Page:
CHARLOTTE, N.C. — It is one of the most painful things you can imagine- the last phone call between a mother and daughter. A Charlotte mother of two says she just happened to ask her husband to record it – not knowing her mother would die from COVID-19 hours later.
Christine Weiss documents everything.
There are tons of photos and videos of her kids on her cell phone.
But there is one video that she keeps going back to. It's the last time she FaceTimed with her mom.
"Hi, mom! I love you honey bunny! We love you!"
She also has a recording of the last time the two spoke. She happened to be in the car with her husband. Her mom was on speaker and Weiss asked her husband to record the call.
"I love you all, I love all of you very much," her mom said.
"I love you mom," Weiss said through tears.
"I love you too, you know I do sweetheart," her mom responded.
Much of the call is difficult to listen to. Weiss begs her mom not to leave her.
"I had no idea we would lose her six hours later."
Cheryl Daigle was planning to come to Charlotte for her grandson Charlie’s fourth birthday and was going to stay several weeks through the Christmas holiday. The 76-year old felt fine but got a COVID-19 test before starting the drive from Washington, D.C., just to be safe.
Her rapid test was negative but the lab test came back positive
"When she received the call, she'd began feeling achy," Weiss said. "She started to take a turn. She became extremely weak and fatigued, difficult to even lift her arms."
She’d been in and out of the hospital twice in a week’s time, but this third time was more serious.
"Every time the phone rang and I saw it was the hospital it was bad news," Weiss said.
Her mother was moved to the ICU.
"And from there she never really recovered," she said.
But Weiss still spoke to her mom every day – multiple times a day – just like they’d done their whole lives.
Remembering Cheryl Daigle
"I would consider her my biggest rock and cheerleader," Weiss said. "She kept me going when things would get tough."
Weiss has faced her own health crisis for years -- she has MS and four brain aneurysms that will soon require surgery – so her family has been extra cautious about COVID-19 -- and they thought fairly well-informed.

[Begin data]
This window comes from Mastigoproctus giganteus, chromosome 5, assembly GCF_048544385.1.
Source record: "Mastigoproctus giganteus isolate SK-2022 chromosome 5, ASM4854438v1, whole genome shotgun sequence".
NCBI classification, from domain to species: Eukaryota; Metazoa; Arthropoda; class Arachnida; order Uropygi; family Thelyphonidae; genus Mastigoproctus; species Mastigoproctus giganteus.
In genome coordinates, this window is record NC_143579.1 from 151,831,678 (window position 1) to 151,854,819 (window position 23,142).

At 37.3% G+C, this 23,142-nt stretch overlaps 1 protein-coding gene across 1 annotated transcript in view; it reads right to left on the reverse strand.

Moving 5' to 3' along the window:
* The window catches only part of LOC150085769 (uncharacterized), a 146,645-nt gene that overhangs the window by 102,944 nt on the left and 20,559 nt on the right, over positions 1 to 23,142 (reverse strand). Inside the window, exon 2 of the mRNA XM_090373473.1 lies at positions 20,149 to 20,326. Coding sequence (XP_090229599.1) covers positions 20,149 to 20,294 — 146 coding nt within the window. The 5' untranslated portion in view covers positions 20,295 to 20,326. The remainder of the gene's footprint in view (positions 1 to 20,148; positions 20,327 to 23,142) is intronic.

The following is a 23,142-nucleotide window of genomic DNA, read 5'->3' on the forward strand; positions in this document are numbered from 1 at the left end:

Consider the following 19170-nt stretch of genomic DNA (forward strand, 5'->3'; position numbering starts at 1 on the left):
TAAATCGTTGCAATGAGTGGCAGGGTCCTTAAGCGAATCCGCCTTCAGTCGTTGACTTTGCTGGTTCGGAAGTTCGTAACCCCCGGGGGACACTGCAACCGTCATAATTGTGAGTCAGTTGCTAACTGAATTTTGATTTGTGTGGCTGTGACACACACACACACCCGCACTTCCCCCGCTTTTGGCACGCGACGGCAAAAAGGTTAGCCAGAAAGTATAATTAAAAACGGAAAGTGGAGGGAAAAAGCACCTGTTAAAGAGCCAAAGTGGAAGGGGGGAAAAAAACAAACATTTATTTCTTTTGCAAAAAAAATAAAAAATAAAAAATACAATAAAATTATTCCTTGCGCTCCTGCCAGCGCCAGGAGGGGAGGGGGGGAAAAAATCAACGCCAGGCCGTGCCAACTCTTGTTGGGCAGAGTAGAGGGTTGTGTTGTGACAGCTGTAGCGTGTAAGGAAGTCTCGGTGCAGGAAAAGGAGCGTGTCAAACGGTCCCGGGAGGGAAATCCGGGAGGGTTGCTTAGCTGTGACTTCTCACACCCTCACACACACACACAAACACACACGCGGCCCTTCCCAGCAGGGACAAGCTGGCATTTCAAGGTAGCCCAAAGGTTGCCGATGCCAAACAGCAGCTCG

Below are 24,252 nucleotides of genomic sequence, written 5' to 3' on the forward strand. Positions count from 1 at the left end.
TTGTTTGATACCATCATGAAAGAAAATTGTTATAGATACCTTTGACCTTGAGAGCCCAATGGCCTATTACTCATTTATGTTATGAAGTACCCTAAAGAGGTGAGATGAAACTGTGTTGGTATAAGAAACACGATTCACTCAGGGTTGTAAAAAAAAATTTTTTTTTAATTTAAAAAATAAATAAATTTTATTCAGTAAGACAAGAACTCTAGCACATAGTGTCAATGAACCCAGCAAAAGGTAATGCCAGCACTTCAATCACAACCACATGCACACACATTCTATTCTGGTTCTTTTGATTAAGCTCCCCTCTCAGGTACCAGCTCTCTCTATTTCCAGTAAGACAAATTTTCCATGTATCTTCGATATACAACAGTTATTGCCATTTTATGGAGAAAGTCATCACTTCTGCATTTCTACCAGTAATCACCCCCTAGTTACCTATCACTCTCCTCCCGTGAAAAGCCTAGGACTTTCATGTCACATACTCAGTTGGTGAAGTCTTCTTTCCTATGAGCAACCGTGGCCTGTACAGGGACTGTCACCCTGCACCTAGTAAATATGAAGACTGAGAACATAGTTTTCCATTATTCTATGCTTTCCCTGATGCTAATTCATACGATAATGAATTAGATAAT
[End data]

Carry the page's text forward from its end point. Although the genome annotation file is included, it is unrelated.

"The shock is unreal," Weiss said. "Yes I knew my mom was in the ICU fighting Covid but I really thought if we avoided intubation we were good. Probably more shocking because we were still speaking to my mom."
On day 12, the doctor called.
Her mom wanted to be moved to hospice.
"The shock was unreal, I thought he was insane," Weiss said. "I said why would my mom want to go on hospice? That’s for people who are dying. He says your mom has between hours and two weeks to live."
Her mom made it home – she died there just two hours later.
Weis has faced loss before -- her father and brother were both gone too soon -- but she says losing someone to COVID-19 was different.
"This is like getting hit head-on by a Mac Truck," she said. "As humans, we want to be with people and we want to touch and nurture and hug our loved ones and you will be robbed of that."
Christmas was tough – they tried to make it work for the kids, but the gifts she’d bought for her mom went untouched for weeks.
"I said what am I gonna do with these gifts? They were the last gifts I bought for my mom," Weiss said. "I decided I would pay it forward and I would give those gifts to somebody else. ... That’s what brought me the most joy."
She said she also loves hearing her mom's voice through old voicemails. They used to seem so ordinary, now they're an extraordinary gift.
“Christine, Hi honey you don’t have to call back," one says. “I’ll talk to you soon hope you’re doing good baby, love you...bye.”
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